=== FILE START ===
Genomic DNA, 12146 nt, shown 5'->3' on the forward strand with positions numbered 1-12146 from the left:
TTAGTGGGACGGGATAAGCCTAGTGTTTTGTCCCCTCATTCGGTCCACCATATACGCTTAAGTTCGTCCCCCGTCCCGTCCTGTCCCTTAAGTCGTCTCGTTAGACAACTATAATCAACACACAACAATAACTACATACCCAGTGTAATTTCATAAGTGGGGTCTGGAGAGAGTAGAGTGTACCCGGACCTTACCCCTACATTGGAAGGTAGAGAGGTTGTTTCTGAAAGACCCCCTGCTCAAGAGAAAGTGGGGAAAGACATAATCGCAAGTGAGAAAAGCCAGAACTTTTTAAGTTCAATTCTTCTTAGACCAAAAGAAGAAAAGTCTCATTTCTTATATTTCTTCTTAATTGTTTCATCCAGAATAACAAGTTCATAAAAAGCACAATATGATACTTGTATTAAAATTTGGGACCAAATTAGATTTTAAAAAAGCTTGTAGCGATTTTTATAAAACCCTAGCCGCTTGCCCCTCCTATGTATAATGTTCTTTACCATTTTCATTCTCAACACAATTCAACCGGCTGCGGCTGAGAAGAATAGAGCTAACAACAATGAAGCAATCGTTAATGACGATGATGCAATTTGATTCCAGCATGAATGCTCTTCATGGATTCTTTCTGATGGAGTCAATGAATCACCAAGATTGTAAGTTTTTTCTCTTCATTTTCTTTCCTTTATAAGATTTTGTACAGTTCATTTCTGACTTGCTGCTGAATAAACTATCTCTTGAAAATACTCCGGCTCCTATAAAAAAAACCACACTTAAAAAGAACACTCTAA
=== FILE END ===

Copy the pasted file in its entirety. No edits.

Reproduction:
Genomic DNA, 12146 nt, shown 5'->3' on the forward strand with positions numbered 1-12146 from the left:
TTAGTGGGACGGGATAAGCCTAGTGTTTTGTCCCCTCATTCGGTCCACCATATACGCTTAAGTTCGTCCCCCGTCCCGTCCTGTCCCTTAAGTCGTCTCGTTAGACAACTATAATCAACACACAACAATAACTACATACCCAGTGTAATTTCATAAGTGGGGTCTGGAGAGAGTAGAGTGTACCCGGACCTTACCCCTACATTGGAAGGTAGAGAGGTTGTTTCTGAAAGACCCCCTGCTCAAGAGAAAGTGGGGAAAGACATAATCGCAAGTGAGAAAAGCCAGAACTTTTTAAGTTCAATTCTTCTTAGACCAAAAGAAGAAAAGTCTCATTTCTTATATTTCTTCTTAATTGTTTCATCCAGAATAACAAGTTCATAAAAAGCACAATATGATACTTGTATTAAAATTTGGGACCAAATTAGATTTTAAAAAAGCTTGTAGCGATTTTTATAAAACCCTAGCCGCTTGCCCCTCCTATGTATAATGTTCTTTACCATTTTCATTCTCAACACAATTCAACCGGCTGCGGCTGAGAAGAATAGAGCTAACAACAATGAAGCAATCGTTAATGACGATGATGCAATTTGATTCCAGCATGAATGCTCTTCATGGATTCTTTCTGATGGAGTCAATGAATCACCAAGATTGTAAGTTTTTTCTCTTCATTTTCTTTCCTTTATAAGATTTTGTACAGTTCATTTCTGACTTGCTGCTGAATAAACTATCTCTTGAAAATACTCCGGCTCCTATAAAAAAAACCACACTTAAAAAGAACACTCTAA